Few things in that area show much promise, but this one does.
Two economists have spent some time studying precommitment, the idea of freely choosing what’s right and ten instructing others not to listen when you say you have changed your mind. The first well-known precommiter was Homer’s Odysseus (1000 BCE), who
has been warned about the Sirens, whose seductive song leads sailors to destruction, but he wants to hear it anyway. So he gives his men earplugs and orders that they tie him to the mast, ignoring all subsequent pleas for release until they are safely past the danger.
– Daniel Akst, “Commit Yourself: Self-control in the age of abundance” Reason , May 2011
As Akst tell it,
For years the economists Dean Karlan and John Romalis kept their weight down by means of a clever pact. Karlan and Romalis knew a little something about incentives, so they struck a deal: Each would have to lose 38 pounds in six months or forfeit half his annual income to the other. If both failed, the one who lost less would forfeit a quarter of his income. They lost the weight and generally kept it off, although, at one point, Romalis’s weight popped back up over the limit and Karlan actually collected $15,000 from his friend. He felt he had no choice. He felt he had to take the money to maintain the credibility of their system, without which they’d both get fat.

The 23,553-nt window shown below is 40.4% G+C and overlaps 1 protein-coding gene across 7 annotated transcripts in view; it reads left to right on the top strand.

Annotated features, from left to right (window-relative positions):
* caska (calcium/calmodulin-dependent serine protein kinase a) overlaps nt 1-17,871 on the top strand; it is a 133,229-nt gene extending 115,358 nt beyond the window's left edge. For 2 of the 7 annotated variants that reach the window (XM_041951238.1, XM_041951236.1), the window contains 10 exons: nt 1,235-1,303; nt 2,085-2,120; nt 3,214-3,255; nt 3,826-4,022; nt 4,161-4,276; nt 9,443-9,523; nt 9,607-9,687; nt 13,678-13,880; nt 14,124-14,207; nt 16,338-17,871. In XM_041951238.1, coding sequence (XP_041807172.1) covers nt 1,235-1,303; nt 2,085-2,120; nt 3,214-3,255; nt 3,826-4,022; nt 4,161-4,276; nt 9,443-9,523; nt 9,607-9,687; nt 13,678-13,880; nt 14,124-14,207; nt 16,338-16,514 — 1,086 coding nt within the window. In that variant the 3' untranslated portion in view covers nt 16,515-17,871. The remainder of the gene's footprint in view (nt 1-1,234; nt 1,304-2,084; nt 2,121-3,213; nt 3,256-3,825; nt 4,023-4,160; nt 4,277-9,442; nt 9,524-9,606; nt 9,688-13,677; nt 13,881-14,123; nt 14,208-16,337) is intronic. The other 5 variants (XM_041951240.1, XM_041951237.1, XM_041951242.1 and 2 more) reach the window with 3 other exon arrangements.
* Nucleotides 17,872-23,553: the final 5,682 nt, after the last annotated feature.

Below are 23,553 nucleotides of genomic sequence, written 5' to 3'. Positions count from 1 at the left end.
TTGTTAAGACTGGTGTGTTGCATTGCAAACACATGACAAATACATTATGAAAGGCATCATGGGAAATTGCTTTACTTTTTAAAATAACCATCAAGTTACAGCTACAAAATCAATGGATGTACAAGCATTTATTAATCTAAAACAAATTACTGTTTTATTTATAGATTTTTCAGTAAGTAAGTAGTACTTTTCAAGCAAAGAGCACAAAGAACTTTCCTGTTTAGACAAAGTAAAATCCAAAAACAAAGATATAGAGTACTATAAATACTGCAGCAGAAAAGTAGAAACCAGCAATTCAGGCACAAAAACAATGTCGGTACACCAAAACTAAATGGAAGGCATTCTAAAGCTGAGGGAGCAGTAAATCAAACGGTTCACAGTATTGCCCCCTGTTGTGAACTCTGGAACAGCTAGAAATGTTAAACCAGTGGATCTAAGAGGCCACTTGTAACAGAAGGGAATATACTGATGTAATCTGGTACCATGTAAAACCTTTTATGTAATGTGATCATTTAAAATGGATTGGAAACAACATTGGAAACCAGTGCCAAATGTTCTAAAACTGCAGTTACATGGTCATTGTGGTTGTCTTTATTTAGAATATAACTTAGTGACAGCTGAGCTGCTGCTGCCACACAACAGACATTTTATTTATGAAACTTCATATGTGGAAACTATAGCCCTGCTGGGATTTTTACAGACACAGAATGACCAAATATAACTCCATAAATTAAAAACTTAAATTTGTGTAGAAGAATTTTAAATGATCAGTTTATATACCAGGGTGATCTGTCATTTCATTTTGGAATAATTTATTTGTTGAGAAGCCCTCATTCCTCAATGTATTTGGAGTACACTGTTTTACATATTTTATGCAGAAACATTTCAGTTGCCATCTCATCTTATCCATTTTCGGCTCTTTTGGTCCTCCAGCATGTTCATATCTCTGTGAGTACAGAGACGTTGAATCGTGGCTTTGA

Precommitment works, which is why Karlan, now a professor at Yale, set out to make it available to the world via StickK.com …
You set the goals, you have a referee; if you lose, you pay the referee whatever the forfeit is.
The authors found that precommitment schemes were very helpful in reducing poverty. An important factor in poverty is the sense that nothing one does will make much difference anyway. So the limited money available is spent on feeling better, not on doing better.
On the topic of incentives and poverty, see also “Human nature vs. the experts.”